An appropriate, balanced level of sex hormones present in the female body is crucial for ovulation, fertilization and pregnancy. Cyclic hormonal changes in a female organism are a basic prerequisite for conception. Measuring the hormonal levels in specific phases of the cycle will show whether the hormonal functions work properly. Examinations are usually performed on the third day of a menstrual cycle by taking a blood sample. Different hormones than those listed below can also be tested if there are any additional concerns. Tests of hormonal functions can also be performed.
Semen analysis serves as a basic examination of male fertility. After 3 – 5 days of sexual abstinence, a man provides a semen sample into a sterile vial by masturbation and brings it to the center for further testing. An immediate testing of fresh ejaculate is the best way to analyze the semen. If a patient is unable to provide a sample while in our reproductive medicine center, he can do so at home. However, a fresh ejaculate must be brought to the center within an hour of ejaculation. Otherwise, the results of the test can be affected by temperature changes (lower than 37° C).
Postcoital Test (PCT) is one of the oldest tests used in infertility diagnostics. It is performed after a sexual intercourse with ejaculation into the uterus during the female’s ovulatory phase. If the test is performed too soon or too late in the cycle, the results will be abnormal because during this time the cervical mucus is too dense and hard for the spermatozoa to pass through. Optimal conditions allowing the spermatozoa to pass through the mucus so that the PCT can be performed occur only during the ovulation phase.
Endometrial Biopsy is an examination that helps determine if the thickness and the structure of the endometrium is suitable for an egg implantation. This examination is not extensively used today, although sometimes it is indicated for patients with regular menstruation and repeated miscarriages. During endometrial biopsy, the physician takes a small tissue sample from the uterine cavity which is then sent to the lab for further analysis. The sample is taken with a small thin device inserted through the cervical canal.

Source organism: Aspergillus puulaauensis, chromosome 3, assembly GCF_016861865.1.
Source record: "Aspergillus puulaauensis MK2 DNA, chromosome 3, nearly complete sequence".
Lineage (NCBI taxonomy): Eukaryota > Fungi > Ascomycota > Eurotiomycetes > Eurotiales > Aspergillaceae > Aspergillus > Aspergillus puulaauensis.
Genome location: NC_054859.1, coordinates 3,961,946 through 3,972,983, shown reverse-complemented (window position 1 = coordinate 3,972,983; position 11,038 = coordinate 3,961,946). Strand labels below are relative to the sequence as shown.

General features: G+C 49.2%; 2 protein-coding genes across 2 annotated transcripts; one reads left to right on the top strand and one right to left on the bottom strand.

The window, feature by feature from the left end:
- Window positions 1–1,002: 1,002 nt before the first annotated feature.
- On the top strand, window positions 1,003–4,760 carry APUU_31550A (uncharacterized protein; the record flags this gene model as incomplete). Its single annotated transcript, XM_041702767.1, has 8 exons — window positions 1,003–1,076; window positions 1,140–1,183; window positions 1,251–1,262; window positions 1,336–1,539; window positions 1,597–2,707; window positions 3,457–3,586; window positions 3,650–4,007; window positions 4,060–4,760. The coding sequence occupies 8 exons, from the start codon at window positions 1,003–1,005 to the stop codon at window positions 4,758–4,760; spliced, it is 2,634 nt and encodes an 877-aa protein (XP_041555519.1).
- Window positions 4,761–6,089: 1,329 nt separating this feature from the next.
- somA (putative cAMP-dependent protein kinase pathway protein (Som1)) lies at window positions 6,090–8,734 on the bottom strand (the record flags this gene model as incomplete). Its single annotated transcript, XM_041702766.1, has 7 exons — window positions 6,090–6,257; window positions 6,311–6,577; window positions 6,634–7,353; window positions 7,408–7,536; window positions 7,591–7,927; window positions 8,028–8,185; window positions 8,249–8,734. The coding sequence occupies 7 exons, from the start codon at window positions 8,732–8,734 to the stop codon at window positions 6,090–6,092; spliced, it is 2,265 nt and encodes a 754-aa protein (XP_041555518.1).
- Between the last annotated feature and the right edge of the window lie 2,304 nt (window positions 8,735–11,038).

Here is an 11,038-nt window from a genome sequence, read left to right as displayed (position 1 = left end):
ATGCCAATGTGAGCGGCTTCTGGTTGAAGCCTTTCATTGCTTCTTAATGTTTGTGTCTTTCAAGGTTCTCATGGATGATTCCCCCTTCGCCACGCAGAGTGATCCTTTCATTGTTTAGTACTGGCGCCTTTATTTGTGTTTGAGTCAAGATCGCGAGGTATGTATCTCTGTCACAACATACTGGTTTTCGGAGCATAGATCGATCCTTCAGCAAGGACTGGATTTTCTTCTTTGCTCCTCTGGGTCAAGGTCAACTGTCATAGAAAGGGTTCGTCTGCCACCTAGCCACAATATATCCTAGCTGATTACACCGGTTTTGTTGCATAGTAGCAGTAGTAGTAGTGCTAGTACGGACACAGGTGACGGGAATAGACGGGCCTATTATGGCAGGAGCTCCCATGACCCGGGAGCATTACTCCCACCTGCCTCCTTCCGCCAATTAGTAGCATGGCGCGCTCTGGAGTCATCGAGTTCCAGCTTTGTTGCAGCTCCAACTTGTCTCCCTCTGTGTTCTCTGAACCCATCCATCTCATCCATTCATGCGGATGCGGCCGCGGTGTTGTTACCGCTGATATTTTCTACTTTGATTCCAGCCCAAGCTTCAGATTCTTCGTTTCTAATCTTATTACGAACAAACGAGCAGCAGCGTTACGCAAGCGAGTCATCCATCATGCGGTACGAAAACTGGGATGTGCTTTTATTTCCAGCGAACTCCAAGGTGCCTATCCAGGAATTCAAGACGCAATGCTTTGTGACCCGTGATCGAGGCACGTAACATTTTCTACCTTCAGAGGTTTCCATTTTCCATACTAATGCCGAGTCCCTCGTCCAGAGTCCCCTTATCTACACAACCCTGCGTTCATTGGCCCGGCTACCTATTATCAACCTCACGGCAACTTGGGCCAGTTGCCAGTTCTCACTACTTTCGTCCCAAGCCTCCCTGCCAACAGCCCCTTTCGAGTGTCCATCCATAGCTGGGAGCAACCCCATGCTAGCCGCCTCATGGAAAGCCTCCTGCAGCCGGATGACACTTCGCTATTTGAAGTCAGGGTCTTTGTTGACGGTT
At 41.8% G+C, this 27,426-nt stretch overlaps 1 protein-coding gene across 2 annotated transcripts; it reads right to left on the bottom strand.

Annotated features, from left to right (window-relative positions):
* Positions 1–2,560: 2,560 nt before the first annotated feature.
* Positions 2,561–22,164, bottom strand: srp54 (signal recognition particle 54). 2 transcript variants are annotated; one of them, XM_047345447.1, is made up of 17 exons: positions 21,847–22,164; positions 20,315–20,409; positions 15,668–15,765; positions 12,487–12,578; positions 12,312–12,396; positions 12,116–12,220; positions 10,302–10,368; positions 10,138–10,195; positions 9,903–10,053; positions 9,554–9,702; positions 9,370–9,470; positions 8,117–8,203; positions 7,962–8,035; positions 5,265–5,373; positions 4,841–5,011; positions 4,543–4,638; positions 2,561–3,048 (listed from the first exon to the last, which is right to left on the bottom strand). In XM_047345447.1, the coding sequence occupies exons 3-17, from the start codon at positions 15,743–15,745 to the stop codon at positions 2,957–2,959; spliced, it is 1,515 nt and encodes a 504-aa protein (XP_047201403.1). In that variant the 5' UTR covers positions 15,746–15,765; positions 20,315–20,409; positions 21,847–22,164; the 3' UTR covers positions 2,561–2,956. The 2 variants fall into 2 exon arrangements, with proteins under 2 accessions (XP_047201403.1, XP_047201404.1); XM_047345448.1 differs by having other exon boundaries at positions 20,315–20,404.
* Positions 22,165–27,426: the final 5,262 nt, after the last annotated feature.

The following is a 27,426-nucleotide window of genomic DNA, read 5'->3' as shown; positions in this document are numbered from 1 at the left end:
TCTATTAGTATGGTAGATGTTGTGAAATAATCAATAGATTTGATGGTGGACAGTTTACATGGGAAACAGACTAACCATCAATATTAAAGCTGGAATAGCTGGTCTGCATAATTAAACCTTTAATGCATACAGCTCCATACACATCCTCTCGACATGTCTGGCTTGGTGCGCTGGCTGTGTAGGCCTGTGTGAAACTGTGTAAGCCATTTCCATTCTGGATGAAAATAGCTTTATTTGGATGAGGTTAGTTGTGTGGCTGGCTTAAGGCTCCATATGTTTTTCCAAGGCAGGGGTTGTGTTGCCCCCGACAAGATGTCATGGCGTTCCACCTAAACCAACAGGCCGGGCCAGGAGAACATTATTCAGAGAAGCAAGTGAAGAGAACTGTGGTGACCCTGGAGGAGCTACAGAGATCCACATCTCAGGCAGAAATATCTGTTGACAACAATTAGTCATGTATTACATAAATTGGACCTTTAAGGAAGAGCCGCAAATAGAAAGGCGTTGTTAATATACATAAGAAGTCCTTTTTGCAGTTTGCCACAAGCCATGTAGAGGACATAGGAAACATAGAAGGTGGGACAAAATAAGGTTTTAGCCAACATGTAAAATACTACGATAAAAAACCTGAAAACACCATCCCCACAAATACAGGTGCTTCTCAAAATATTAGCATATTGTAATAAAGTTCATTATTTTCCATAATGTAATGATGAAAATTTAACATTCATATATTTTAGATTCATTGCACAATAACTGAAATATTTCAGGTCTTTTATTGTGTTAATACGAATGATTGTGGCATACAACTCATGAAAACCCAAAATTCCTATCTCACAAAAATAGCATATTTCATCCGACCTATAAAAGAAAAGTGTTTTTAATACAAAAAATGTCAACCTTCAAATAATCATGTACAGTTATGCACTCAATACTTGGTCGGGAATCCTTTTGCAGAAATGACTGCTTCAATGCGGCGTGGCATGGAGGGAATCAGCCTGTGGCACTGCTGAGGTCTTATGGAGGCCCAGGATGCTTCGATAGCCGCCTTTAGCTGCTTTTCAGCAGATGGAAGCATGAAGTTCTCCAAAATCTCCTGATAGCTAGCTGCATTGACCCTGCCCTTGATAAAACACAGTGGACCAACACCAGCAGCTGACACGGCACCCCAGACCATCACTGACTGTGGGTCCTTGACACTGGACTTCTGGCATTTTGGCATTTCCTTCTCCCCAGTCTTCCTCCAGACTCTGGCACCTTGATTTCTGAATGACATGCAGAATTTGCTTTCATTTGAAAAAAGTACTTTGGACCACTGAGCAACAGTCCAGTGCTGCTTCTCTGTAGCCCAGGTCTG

Hysterosalpingography (HSG) is a radiologic examination of the shape and passage of the uterine canal and the fallopian tubes using a radiographic contrast medium. It is used to reveal uterine congenital defects or fallopian tubes obstruction. HSG is done after menstrual bleeding in the first half of a menstrual cycle. A contrast medium is injected into the uterine cavity via a special device called the Schultze’s cannula, which caulks the cervix. Passing of the contrast medium through the patient’s internal reproductive organs is then monitored and analyzed.
Hysteroscopy is an endoscopic inspection for possible abnormalities in the cervix and the uterine cavity. These could be polyps, myomas, endometrial inflammation or growth defects. It also allows for treatment of such abnormalities by removing polyps, myomas, uterine septum, small adhesions or by gathering endometrial samples for further examinations. Hysteroscopy is usually indicated based on results of ultrasonography, hysterosalpingography or sonohysterosalpingography examinations, or it can be indicated as a substitute for these other methods.
Laparoscopy is a minimally invasive surgical examination. The abdominal cavity is stretched out using carbon dioxide, which is inserted inside through a small incision above the navel via a small, blunt needle. Then, a special device called a laparoscope is used to examine the inside of the abdominal cavity. This surgery can serve a diagnostic purpose and can determine the cause of infertility, such as fallopian tubes patency problems, severe adhesions, myomas, uterine abnormalities or can be used therapeutically to treat these problems – remove adhesions, myomas, cysts, endometriosis, etc.